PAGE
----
New Study Looks at Remission in Patients with Juvenile Rheumatoid Arthritis

Children are also affected by arthritisThanks to a number of new biological therapies, more children who have juvenile rheumatoid arthritis (JRA) have experienced remission of their symptoms. However, this state of remission had not been well-understood up until this point. Now, a new study has provided the first genomic characterization of remission in patients with juvenile rheumatoid arthritis.

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According to James N. Jarvis, the lead author of this RA clinical study, this state of remission does not mean that these patient’s immune systems have recovered. “It turns out that even though these children in remission appear to be perfectly normal and symptom-free, their immune systems are still perturbed,” states Jarvis.

What Does Achieving Remission Mean?

This rheumatoid arthritis clinical study acknowledges that nearly 50 percent of children diagnosed with JRA can achieve this state of remission while being treated with the standard treatments available for this chronic inflammatory disease.

“Our study provides some insight into why so many children in remission experience disease flares even when their disease has been stable for weeks or months, and why 50 percent of children who try to come off medication experience disease flares within two to six months,” says Jarvis.

This clinical study was conducted at the University of Oklahoma Health Sciences Center by Jarvis and a team of colleagues. Although, none of this research would have been possible without the support of the Oklahoma Center for the Advancement of Science and Technology, the National Institutes of Health, and the Arthritis Foundation, which will also be funding Jarvis’ continued research in this area. Following this study, Jarvis and a number of his team members have begun working at the University’s Clinical and Translational Research Center.

A New Look at Remission in Juvenile Rheumatoid Arthritis

The study looked at how the gene-expression profiles from two different cohorts (each with 14 patients in remission from JRA compared to those of 15 individual controls. Also, these patients were on two different medication regimens. The patients were monitored every two to three months over the course of at least one year.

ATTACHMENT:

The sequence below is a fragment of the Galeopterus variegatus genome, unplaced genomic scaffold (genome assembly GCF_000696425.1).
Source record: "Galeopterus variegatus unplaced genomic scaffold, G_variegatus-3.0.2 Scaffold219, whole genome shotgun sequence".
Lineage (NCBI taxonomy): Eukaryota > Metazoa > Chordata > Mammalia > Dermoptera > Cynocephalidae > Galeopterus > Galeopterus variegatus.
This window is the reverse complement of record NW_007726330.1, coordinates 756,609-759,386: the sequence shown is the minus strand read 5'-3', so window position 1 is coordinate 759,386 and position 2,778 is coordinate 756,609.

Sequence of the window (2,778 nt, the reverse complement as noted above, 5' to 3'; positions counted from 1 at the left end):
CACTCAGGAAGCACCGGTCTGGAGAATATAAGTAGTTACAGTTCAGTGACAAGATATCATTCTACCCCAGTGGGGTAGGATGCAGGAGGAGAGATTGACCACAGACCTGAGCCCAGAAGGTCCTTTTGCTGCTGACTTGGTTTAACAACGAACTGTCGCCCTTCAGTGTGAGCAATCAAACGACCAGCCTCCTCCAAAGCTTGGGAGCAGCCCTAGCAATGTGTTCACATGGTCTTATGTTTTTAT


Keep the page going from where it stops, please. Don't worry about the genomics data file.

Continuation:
“Remission, of course, is our goal,” claims Jarvis. “I like to say it’s hard to get somewhere when you don’t know where ‘somewhere’ is. My lab is trying to build a ‘genomic roadmap’ for what remission is and exactly how we get there. That way, we can find a way to get these children into remission more quickly and for longer periods.”

This latest RA study has supported previous research by Jarvis, which suggested that this state of remission experienced by children with JRA was not actually a return to normalcy, but actually a separate biologic state. This study has found that this biologic state is the result of pro-inflammatory responses being canceled out by the anti-inflammatory responses produced by the gene-expression alterations that medication causes.

Variables Affecting Remission in JRA

Another important discovery from this study is that this remission state is dependent on HNF4a, a transcription factor that binds to DNA, in turn functioning as an “on” or “off” switch for gene expression. Prior to this research, HNF4a was viewed simply as a regulator of metabolism in pancreatic cells and liver. Now, Jarvis believes that this finding suggests that HNF4a is a member of what could be a cohort of master switches that regulate therapeutic response.

This rheumatoid arthritis clinical trial identified more than 200 genes in white blood cells that were expressed differently in children who were prescribed a combination treatment of methotrexate and a biological drug called etanercept compared to healthy subjects of the same age. A number of these expressed genes will also bind to HNF4a.

Jarvis believes that these discoveries will help to ensure that future research can identify specific biomarkers which play a role in determining how patients will respond to various therapies. “This is a first step toward the goal of identifying biomarkers that will ultimately allow clinicians to personalize treatment by predicting which patients will respond best to which therapies,” he says.

Currently, Jarvis and his team are working with a $1.2 million NIH grant to study study microarray-based biomarkers in juvenile idiopathic arthritis. In his spare time, he is also looking into the role that epigenetics can play in juvenile rheumatoid arthritis.